About Book of Enoch, the great-grandfather of Noah,
Book of Enoch
From Wikipedia, the free encyclopedia
For other writings attributed to Enoch, see Book of Enoch (disambiguation).
Joshua 1:1 as recorded in the Aleppo Codex
Old Testament (Christianity)
Wisdom Poetry PropheticDeuterocanonical
Tobit Judith Additions to Esther 1 Maccabees 2 Maccabees Wisdom of Solomon Sirach Baruch / Letter of Jeremiah Additions to Daniel
1 Esdras 2 Esdras Prayer of Manasseh Psalm 151 3 Maccabees 4 Maccabees Odes
1 Enoch Jubilees 1, 2, and 3 Meqabyan Paralipomena of Baruch Broader canon
The Book of Enoch (also 1 Enoch; Ge'ez: መጽሐፈ ሄኖክ mätṣḥäfä henok) is an ancient Jewish religious work, ascribed by tradition to Enoch, the great-grandfather of Noah, although modern scholars estimate the older sections (mainly in the Book of the Watchers) to date from about 300 BC, and the latest part (Book of Parables) probably to the first century BC.
It is not part of the biblical canon as used by Jews, apart from Beta Israel. Most Christian denominations and traditions may accept the Books of Enoch as having some historical or theological interest, but they generally regard the Books of Enoch as non-canonical or non-inspired. It is regarded as canonical by the Ethiopian Orthodox Tewahedo Church and Eritrean Orthodox Tewahedo Church, but not by any other Christian groups.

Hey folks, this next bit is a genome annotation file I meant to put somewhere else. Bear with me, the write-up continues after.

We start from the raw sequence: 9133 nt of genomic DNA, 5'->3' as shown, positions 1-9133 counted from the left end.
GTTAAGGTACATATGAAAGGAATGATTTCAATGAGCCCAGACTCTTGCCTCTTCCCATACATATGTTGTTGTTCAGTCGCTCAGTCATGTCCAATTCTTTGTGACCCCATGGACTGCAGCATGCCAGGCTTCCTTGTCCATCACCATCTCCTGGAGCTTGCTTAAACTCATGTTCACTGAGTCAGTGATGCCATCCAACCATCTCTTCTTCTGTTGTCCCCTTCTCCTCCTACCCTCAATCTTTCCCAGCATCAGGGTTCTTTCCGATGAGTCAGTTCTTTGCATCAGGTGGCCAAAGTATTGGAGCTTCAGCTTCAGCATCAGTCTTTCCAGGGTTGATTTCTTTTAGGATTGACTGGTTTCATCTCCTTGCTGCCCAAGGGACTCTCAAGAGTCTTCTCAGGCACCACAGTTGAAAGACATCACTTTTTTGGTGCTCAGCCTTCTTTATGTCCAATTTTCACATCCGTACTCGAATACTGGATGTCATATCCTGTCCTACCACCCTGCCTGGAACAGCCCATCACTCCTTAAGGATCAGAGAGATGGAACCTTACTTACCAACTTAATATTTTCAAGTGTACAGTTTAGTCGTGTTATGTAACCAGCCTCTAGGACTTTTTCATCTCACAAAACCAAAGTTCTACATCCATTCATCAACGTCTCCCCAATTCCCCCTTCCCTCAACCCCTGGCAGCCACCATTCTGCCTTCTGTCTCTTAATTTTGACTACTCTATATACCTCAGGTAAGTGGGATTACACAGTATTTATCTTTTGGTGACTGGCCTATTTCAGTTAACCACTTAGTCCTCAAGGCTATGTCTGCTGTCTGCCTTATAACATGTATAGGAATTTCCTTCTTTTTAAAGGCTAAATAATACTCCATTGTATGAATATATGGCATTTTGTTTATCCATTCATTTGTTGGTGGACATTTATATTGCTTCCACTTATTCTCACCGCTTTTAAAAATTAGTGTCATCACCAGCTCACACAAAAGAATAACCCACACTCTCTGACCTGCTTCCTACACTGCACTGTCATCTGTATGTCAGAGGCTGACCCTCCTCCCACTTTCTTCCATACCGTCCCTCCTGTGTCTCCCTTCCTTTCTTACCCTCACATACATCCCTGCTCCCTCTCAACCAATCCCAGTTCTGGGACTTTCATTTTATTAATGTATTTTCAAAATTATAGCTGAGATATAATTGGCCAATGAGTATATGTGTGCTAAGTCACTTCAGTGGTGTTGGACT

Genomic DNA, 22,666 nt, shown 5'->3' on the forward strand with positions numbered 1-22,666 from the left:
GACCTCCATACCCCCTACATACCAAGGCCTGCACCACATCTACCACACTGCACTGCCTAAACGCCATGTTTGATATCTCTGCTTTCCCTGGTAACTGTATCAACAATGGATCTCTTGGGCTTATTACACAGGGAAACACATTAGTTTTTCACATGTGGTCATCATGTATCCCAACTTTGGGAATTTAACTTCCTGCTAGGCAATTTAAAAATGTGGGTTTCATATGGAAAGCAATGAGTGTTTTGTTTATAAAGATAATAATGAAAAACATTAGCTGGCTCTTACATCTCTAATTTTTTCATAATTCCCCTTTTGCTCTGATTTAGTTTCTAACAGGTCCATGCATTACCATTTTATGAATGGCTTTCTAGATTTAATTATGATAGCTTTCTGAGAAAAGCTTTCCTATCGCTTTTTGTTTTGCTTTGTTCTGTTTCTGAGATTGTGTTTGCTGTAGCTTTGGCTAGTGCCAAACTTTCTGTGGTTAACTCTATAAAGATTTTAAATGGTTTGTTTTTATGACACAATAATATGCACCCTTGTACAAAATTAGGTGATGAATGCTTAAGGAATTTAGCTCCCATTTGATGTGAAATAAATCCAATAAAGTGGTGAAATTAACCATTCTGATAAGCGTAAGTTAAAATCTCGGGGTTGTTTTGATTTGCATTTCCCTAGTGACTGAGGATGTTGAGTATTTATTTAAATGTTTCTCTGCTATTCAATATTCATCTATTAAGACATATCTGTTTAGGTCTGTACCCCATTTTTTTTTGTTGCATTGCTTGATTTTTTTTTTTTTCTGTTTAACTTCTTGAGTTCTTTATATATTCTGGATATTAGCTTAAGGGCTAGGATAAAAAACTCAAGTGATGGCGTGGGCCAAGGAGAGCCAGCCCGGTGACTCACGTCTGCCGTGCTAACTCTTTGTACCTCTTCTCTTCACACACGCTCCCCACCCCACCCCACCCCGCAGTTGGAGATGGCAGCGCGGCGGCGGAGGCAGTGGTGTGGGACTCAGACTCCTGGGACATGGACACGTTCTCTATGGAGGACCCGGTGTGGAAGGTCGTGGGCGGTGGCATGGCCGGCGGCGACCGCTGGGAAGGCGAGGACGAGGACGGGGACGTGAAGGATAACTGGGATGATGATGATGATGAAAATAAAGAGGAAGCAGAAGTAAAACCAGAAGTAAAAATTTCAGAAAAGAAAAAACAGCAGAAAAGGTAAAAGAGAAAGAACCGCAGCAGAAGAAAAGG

It is wholly extant only in the Ge'ez language, with Aramaic fragments from the Dead Sea Scrolls and a few Greek and Latin fragments. For this and other reasons, the traditional Ethiopian belief is that the original language of the work was Ge'ez, whereas non-Ethiopian scholars tend to assert that it was first written in either Aramaic or Hebrew; Ephraim Isaac suggests that the Book of Enoch, like the Book of Daniel, was composed partially in Aramaic and partially in Hebrew.:6 No Hebrew version is known to have survived. It is asserted in the book itself that its author was Enoch, before the Biblical Flood.
Some of the authors of the New Testament were familiar with some of the content of the story. A short section of 1 Enoch (1:9) is cited in the New Testament, Epistle of Jude, Jude 1:14–15, and is attributed there to "Enoch the Seventh from Adam" (1 En 60:8), although this section of 1 Enoch is a midrash on Deuteronomy 33. Several copies of the earlier sections of 1 Enoch were preserved among the Dead Sea Scrolls.
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